CS should be suspected in any child with microcephaly and postnatal growth failure, and any two of the following features: cold hands and feet, bilateral hearing loss, photosensitivity, joint contractures, intention tremor, typical facial features, loss of body fat, and cataract. Genetic testing for CSA and CSB confirms the diagnosis. Clinicians should prognosticate the illness and provide parental counseling. Annual eye, ear, blood sugar, blood pressure, and liver function tests are warranted. Periodical review with a physiotherapist is advised. Calcium channel blockers and angiotensin converting enzyme inhibitors are the first-line drugs given for treating hypertension. Proton pump inhibitors can be used for gastro-esophageal reflux disease (GERD). Levodopa may be tried in the presence of intentional tremor.[4]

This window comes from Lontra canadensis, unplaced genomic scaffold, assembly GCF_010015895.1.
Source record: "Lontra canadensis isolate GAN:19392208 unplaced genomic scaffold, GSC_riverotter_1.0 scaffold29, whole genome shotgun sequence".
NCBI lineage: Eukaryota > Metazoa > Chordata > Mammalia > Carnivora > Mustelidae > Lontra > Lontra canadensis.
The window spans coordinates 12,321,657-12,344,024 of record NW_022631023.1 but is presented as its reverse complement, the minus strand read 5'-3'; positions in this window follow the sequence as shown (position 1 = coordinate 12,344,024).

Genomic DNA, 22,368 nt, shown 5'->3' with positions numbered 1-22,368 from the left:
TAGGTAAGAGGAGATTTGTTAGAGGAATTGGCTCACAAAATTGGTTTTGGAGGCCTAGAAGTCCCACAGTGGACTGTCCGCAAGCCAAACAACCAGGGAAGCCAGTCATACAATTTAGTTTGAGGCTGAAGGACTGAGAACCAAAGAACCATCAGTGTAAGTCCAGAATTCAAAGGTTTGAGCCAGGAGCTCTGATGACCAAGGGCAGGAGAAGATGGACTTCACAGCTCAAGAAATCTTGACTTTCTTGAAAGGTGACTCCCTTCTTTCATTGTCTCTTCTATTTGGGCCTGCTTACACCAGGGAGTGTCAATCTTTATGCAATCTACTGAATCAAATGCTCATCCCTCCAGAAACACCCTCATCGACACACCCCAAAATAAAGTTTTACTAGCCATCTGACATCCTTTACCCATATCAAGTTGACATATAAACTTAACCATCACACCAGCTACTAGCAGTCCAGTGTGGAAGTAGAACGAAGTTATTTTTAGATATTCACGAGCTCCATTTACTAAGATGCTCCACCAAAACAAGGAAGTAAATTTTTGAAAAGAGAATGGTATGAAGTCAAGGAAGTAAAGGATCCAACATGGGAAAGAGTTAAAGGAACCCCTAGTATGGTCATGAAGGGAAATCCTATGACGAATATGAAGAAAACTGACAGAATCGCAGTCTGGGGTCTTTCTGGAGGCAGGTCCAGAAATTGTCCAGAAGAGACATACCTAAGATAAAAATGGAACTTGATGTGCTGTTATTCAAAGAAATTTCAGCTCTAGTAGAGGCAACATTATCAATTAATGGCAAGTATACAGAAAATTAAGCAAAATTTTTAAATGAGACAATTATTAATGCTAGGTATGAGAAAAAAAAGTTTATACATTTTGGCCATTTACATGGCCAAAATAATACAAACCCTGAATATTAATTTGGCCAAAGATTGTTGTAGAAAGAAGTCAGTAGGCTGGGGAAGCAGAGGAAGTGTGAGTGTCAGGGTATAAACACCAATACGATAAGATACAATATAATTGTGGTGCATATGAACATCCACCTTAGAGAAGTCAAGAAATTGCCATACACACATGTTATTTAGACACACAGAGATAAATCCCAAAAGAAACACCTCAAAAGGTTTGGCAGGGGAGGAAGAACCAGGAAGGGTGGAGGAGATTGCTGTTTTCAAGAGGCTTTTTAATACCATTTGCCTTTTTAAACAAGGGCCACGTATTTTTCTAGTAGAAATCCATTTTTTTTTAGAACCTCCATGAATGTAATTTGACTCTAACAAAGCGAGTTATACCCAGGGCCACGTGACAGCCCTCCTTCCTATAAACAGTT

CS is very rare with most reports being found in journals of pediatrics, dermatology, and orthopedics. The axonal type of peripheral neuropathy found in our patients has not been reported so far in CS. Dilatation of the ascending aorta, which is a sign of premature atherosclerosis, has been very rarely reported. Photosensitivity, a common association in CS, was not present in our patients.